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A mission to see photographically

In my blog advocating a mission or project orientated approach to photography I mentioned that taking this approach would change the way you see the world.

It may sound surprising but photography happens in the mind rather than being a mechanical matter of picking up a camera and pointing the lens at the subject. Throughout the process of creating an image, from having the first concept through to visualising the image, then dealing with the technical capture and finally through to post capture processing and output in print – your emotions, intellect and even personality play a role in determining the final result.

Beyond that a photographer's true merit is not judged by a single work. We all have good images, poorer images and if we are lucky one or two great images. The photographer's legacy is a body of work. Does it consist of saccharine, disparate images or does it delve into a subject and communicate the great truths of nature or life? Does the body of work resonate with the audience? Does it evoke an emotion, spark curiosity or stimulate thought.

Photographers working on a project, on a mission, will delve ever more deeply into the visual reality of their subject. Metaphorically speaking they will break their subject apart into fragments and then reunite these different fragments or aspects into a new and interesting image. You can't do that by walking around and happy snapping everything that catches your eye. If you'll pardon the pun, you need to be focused mentally and you need to be seeing photographically.

The more you observe your subject the more you will see and the more you will have to show your audience. There's a difference between looking at something and photographic seeing, which is using the mind to actively seek a way to use photography to convey or communicate something photographically.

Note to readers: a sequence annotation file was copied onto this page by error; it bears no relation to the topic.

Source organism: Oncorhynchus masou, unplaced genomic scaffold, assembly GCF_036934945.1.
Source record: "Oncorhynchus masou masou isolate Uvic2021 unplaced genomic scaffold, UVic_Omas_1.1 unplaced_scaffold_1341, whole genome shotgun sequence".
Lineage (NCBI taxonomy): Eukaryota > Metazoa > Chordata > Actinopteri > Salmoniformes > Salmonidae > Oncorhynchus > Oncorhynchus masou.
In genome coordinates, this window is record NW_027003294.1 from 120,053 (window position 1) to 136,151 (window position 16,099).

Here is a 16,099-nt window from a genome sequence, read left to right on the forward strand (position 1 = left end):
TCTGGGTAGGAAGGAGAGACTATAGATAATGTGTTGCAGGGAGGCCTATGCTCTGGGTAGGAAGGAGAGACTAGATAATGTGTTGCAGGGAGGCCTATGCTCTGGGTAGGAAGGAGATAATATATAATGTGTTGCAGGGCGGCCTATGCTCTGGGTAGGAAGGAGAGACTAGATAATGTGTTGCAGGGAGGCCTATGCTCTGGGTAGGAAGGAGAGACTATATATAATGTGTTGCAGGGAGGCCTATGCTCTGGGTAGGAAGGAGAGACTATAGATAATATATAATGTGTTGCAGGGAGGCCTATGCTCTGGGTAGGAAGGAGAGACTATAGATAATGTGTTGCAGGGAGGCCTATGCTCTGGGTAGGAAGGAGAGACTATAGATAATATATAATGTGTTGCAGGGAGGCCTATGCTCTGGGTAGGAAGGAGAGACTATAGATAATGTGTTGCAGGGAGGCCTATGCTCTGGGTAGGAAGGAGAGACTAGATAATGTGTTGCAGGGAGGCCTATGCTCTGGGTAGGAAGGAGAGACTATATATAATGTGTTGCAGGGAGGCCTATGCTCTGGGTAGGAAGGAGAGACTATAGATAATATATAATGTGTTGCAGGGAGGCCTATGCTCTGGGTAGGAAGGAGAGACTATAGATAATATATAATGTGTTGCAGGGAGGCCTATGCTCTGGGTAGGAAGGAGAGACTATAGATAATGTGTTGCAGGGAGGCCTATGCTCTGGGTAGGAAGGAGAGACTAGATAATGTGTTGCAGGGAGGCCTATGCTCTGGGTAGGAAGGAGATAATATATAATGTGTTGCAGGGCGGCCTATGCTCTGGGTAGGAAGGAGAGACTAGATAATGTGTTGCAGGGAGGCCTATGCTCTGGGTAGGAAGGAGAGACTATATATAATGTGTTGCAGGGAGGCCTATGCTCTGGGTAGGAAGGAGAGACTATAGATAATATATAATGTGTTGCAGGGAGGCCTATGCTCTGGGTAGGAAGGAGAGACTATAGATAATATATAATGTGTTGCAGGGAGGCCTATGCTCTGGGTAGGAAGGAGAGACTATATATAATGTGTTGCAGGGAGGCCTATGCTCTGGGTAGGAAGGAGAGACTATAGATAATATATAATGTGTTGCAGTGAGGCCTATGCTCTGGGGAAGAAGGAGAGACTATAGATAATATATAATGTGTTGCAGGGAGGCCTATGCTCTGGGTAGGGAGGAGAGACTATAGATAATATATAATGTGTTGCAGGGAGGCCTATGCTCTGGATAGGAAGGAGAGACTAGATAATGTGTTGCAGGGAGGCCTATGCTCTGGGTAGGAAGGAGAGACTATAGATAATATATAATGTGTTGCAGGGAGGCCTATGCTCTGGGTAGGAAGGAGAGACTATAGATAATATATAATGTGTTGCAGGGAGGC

Working on a photographic project facilitates the process of photographic seeing. It will change your photography from looking and capturing a pretty image to actually seeing and communicating your vision.

I hope this article stimulates some thought.

I've got lots of interesting ideas for blogs. My next one will probably be on why an image in print is the ultimate end product of the photographic process and the best way to judge a picture, and for that matter a photographer's ability.

Cheers for now,

Paul

Comments

Ade Mcfade said…
Reading this "now" makes perfect sense Paul. As do the vast majority of your blogs these days - but I read something very similar to this back in 2004 when I got my 300D, my first ever SLR, never mind DSLR.

I basically bought all the photo books on Amazon and read them religiously on the bus to work. When I saw these "seeing" type comments, I really did think it was "arty bo***cks" talk and had no real place in my little world of photography...

But like so many aspects of the skill, it creeps up on you without you noticing. I never walk around Leeds looking for shots, but I see them all the time.
John Simmons said…
Interesting Paul. Me I am in love with the projected image, the vibrancy of the colours and the way you darken the surrounding area to draw attraction. It gives it a magical feel because you change your surrouding environment to view it. A sense of occasion, the anticipation of preparation, like the child at Christmas.

To return to your topic, should you think of size also? I never thought about this till I read an article on Luminous Landscapes and for him the print size had to be thought of with the subject. The size you printed can have as much an impact as the printing process or choice of lens. If you blow it larger than life do you alter the viewer’s perception? Can a small detailed print force the viewer to come closer and force more intimacy with the image?
Paul Indigo said…
John, I totally agree that the size you intend the image to be seen at is an important consideration. I take this into account when working on a project. Thanks for your comment.
Cheers,
Paul

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